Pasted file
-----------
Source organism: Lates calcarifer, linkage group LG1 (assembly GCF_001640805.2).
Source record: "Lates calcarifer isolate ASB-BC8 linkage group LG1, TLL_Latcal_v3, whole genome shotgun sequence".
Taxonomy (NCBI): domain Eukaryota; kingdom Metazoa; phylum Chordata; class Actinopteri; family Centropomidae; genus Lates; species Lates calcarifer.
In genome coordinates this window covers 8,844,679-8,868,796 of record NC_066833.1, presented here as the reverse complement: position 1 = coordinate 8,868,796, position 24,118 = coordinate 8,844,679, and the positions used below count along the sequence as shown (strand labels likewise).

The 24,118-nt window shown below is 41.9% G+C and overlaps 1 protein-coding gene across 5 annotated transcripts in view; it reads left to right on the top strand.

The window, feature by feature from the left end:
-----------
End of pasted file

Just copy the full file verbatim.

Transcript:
Source organism: Lates calcarifer, linkage group LG1 (assembly GCF_001640805.2).
Source record: "Lates calcarifer isolate ASB-BC8 linkage group LG1, TLL_Latcal_v3, whole genome shotgun sequence".
Taxonomy (NCBI): domain Eukaryota; kingdom Metazoa; phylum Chordata; class Actinopteri; family Centropomidae; genus Lates; species Lates calcarifer.
In genome coordinates this window covers 8,844,679-8,868,796 of record NC_066833.1, presented here as the reverse complement: position 1 = coordinate 8,868,796, position 24,118 = coordinate 8,844,679, and the positions used below count along the sequence as shown (strand labels likewise).

The 24,118-nt window shown below is 41.9% G+C and overlaps 1 protein-coding gene across 5 annotated transcripts in view; it reads left to right on the top strand.

The window, feature by feature from the left end: